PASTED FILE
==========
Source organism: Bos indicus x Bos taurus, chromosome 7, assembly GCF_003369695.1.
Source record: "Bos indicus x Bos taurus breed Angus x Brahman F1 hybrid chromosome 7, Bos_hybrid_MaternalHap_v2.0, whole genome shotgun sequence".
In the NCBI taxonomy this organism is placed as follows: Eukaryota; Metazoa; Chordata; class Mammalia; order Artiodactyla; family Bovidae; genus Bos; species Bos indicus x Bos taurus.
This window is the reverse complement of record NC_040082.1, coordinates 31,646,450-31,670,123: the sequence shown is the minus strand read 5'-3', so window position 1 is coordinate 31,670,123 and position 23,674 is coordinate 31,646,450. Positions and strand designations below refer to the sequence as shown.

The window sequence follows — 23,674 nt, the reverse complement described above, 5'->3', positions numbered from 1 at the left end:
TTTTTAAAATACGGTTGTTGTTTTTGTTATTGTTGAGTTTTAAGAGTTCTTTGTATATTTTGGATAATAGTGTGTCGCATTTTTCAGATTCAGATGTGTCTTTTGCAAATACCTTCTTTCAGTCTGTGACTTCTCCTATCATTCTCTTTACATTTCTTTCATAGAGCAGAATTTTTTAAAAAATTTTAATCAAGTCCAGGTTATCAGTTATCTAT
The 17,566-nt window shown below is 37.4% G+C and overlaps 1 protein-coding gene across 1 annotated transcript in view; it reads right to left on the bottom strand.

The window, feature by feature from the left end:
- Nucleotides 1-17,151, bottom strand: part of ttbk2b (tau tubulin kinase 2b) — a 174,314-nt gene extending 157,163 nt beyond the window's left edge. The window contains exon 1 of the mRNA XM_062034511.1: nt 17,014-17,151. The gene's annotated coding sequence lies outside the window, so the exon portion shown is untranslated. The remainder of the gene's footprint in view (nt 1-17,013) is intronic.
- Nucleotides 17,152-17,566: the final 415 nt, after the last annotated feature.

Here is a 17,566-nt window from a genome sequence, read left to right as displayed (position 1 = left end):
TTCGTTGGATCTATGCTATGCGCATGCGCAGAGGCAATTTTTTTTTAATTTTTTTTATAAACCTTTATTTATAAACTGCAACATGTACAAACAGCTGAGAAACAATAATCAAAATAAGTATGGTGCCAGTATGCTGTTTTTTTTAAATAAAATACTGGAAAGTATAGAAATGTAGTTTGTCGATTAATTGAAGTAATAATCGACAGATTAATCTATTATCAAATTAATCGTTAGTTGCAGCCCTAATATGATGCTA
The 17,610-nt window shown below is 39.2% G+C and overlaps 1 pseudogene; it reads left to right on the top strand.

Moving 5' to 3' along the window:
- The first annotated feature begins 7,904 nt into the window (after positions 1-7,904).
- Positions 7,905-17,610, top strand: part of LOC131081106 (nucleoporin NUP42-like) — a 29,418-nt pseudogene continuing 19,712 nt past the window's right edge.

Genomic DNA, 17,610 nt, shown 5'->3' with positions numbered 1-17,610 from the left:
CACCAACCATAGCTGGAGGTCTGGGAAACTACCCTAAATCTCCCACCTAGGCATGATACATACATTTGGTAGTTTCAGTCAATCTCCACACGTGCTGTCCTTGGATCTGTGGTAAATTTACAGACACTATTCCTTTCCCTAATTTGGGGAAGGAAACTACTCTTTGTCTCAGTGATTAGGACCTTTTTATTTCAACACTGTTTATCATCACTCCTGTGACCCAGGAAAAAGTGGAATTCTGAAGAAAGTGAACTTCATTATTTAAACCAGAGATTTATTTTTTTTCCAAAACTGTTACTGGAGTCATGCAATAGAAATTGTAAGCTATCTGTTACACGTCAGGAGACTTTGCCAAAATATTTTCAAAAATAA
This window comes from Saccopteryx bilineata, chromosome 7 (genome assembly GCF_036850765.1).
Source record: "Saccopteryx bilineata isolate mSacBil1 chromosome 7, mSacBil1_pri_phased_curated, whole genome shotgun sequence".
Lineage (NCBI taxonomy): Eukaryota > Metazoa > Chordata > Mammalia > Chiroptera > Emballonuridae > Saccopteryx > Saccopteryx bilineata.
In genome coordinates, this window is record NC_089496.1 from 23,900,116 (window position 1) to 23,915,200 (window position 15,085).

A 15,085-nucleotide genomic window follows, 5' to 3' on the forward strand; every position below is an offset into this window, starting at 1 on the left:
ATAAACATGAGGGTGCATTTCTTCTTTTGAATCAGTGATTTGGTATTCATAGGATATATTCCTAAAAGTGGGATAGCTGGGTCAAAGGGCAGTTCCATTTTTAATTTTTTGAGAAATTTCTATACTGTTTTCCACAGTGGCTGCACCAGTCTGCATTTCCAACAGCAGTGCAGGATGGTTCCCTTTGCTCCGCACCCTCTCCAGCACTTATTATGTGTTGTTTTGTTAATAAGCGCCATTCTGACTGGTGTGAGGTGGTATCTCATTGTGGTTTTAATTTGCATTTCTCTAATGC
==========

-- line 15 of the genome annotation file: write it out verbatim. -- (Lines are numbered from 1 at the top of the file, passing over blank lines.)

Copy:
- The first annotated feature begins 7,904 nt into the window (after positions 1-7,904).